Three Key Impacts of ICH E6(R3) on RBQM and Oversight
The International Council for Harmonisation draft guideline, ICH E6(R3), released on May 19, 2023, provides implications for Risk-Based Quality Management (RBQM).
Considering the updates, John Sikora, Associate Principal Consultant at Halloran presented at Momentum’s annual GCP Inspection Readiness conference. John’s presentation, “Examining the Impact of ICH E6 (R3) on RBQM, Oversight Procedures and GCP Inspection Readiness Preparation,” highlighted changes to three major ICH principles and the implications of those updates.
Here is an overview of the three major ICH principles and key insights from the presentation.
Culture of Quality
A theme resonating throughout the conference was creating a culture of quality, which requires incorporating quality principles and tactics into clinical trial design from the beginning and championing the importance of quality throughout the entire organization.
A culture of quality is captured in the first ICH principle – Quality by Design. The updates in this section of ICH E6 (R3) emphasize quality “should be implemented to identify the factors critical to ensuring trial quality and the risks that threaten the integrity of those factors and ultimately the reliability of the trial results.”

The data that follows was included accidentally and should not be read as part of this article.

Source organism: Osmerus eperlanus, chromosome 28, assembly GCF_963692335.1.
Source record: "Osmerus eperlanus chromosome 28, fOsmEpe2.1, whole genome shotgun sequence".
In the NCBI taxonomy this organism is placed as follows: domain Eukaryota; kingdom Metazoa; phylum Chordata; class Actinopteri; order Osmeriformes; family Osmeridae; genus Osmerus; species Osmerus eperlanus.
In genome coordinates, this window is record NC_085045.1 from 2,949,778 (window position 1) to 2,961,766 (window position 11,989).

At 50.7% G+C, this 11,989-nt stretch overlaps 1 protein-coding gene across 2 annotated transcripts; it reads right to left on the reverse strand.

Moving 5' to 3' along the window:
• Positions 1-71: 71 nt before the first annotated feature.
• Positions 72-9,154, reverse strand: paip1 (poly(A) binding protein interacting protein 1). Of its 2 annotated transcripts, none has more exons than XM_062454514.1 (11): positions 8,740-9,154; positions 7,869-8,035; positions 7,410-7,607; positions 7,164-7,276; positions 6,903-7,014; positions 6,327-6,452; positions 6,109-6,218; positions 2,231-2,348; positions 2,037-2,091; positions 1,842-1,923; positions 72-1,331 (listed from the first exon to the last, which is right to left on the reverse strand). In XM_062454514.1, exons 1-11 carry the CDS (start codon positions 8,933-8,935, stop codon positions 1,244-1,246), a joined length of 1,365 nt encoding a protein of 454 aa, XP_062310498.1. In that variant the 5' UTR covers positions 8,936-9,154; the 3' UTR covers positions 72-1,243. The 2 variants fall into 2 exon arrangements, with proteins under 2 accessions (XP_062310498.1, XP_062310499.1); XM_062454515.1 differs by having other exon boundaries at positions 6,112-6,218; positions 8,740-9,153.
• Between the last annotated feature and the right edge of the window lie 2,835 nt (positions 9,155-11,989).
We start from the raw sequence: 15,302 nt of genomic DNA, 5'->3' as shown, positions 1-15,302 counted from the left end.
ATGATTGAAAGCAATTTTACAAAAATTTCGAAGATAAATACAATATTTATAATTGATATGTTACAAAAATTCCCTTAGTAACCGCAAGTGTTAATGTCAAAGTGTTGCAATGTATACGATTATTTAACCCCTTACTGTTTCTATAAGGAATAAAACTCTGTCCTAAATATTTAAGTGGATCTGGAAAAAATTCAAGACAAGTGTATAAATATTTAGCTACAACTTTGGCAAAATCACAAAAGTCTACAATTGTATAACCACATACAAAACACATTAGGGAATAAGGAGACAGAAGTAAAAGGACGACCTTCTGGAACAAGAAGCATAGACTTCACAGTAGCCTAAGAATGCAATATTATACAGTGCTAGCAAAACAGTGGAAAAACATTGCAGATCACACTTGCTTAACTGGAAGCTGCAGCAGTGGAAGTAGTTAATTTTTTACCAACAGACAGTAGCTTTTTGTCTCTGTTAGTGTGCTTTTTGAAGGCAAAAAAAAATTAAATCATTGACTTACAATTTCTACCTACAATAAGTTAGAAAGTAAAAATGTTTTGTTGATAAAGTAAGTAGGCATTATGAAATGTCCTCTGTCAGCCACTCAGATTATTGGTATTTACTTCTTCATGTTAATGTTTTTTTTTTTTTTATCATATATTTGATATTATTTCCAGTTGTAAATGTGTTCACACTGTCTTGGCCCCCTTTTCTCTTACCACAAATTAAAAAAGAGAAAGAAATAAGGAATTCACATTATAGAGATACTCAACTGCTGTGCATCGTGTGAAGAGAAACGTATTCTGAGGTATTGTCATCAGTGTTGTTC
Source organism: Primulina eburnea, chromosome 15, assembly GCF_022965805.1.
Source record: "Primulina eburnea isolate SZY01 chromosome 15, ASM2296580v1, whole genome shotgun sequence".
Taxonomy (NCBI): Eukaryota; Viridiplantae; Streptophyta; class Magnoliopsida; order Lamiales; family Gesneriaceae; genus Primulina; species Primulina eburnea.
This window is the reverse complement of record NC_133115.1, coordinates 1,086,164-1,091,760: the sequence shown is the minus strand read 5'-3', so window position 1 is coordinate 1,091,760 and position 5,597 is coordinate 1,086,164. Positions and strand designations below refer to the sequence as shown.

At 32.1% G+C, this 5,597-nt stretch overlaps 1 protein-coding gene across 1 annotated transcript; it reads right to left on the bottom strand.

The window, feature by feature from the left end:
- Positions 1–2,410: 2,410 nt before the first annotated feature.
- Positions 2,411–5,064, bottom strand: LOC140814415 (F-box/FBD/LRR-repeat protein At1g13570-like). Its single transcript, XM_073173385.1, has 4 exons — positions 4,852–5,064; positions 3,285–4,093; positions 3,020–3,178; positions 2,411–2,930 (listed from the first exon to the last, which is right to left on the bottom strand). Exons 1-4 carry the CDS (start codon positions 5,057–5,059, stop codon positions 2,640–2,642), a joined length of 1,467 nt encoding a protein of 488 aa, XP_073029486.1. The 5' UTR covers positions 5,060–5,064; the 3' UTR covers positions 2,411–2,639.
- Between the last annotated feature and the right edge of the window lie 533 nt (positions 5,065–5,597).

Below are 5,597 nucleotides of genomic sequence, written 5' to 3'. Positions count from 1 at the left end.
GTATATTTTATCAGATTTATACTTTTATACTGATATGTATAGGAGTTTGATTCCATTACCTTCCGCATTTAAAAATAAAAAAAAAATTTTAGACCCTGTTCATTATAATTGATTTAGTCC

John emphasized, “Quality by Design needs to be included right from the start of clinical trial outline and protocol drafting stages. We’ve observed our clients recognize the importance of including a quality management mindset by bringing in a quality representative as early as the protocol design stage, helping the clinical team identify quality risks. Historically, an organization’s quality representative was not typically included in the protocol design and development phase.”
The changes to ICH E6 (R3) highlight the importance of including quality representation at this stage. A quality team member can bring the perspective of highlighting areas in the draft protocol where there may be elevated risks. The cross-functional trial team will subsequently be able to address these risks directly in the draft protocol or include the considerations in their risk management plan. From there, input from external stakeholders, such as patients and healthcare professionals, can be incorporated to create a final protocol that adequately captures quality fundamentals.
Critical to Quality Factors
The updates to the section on Critical to Quality (page 5, #7) specify “Clinical trial processes and risk mitigation strategies implemented to support the conduct of the trial should be proportionate to the importance of the data being collected and risks to trial participant safety and reliability,” noted John.
It is critical to have early cross-functional engagement to identify Critical to Quality factors and potential risks to de-risk the protocol from the drafting stages. Too often, we observe that not all internal and external functional areas are included from the outset of clinical trial preparation and protocol drafting. Therefore, important risks may be overlooked, negatively impacting the overall trial conduct and outcome.